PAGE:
Objective: To evaluate the oropharyngeal red streak sign for diagnosing acute sinusitis.
Design: Exploratory cohort study.
Setting: A Veterans Affairs medical center urgent care center.
Participants: Sixty consecutive subjects presenting with nasal symptoms lasting 4 weeks or less.
Measurements and main results: Each subject underwent a structured history and physical examination, followed by a sinus computed tomography (CT) scan. Acute sinusitis was defined by an air-fluid level or opacification of 1 or more sinuses on CT imaging. Twenty-seven subjects were diagnosed with sinusitis. A localized red streak in the lateral recess of the oropharynx was associated with sinusitis, with a positive likelihood ratio (LR+) and 95% confidence interval (CI) of 2.11 (1.23, 3.63) and a negative likelihood ratio (LR-) and 95% CI of 0.44 (0.24, 0.83). Opacity on maxillary or frontal sinus transillumination was also associated with sinusitis (LR+ of 1.89; CI 1.03, 3.32 and LR- of 0.56; CI 0.32, 0.96). Symptom duration > 10 days was associated with acute sinusitis with an LR+ of 1.89 (1.06, 3.59). A history of facial pain (LR+ of 0.59; CI 0.39, 0.90 and LR- of 2.85; CI 1.27, 6.41) and the finding of sinus percussion tenderness (LR+ of 0.22; CI 0.05, 0.90 and LR- of 1.88; CI 1.17, 3.03) were inversely associated with sinusitis.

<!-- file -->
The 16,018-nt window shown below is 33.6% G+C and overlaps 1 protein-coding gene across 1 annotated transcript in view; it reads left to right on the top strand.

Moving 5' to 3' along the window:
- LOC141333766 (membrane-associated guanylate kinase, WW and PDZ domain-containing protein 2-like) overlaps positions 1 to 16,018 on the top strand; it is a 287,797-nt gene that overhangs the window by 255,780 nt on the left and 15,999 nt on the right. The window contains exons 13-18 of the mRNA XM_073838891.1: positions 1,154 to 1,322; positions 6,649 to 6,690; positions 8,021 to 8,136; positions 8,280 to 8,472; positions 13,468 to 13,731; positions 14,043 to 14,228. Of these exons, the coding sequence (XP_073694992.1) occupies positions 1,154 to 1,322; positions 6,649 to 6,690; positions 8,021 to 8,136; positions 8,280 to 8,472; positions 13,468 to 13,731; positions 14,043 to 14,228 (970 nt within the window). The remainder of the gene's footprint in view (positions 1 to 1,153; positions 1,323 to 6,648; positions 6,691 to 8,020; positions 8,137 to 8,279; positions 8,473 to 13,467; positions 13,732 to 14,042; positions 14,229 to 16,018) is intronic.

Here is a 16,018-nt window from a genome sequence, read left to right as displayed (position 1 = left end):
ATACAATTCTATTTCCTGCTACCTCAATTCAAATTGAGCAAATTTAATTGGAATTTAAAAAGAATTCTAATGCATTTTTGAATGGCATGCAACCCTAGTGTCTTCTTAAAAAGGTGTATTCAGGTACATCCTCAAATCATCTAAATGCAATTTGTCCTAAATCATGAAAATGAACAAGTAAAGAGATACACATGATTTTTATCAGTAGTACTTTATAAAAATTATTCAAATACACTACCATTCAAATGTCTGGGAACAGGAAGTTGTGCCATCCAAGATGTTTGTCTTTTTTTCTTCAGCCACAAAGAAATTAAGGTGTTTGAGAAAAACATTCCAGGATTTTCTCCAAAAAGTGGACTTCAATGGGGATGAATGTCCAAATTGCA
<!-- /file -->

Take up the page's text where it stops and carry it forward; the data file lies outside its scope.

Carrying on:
Conclusions: The oropharyngeal red streak may be an accurate physical sign for diagnosing acute sinusitis. This sign should be included in future studies of clinical diagnostic criteria for acute sinusitis.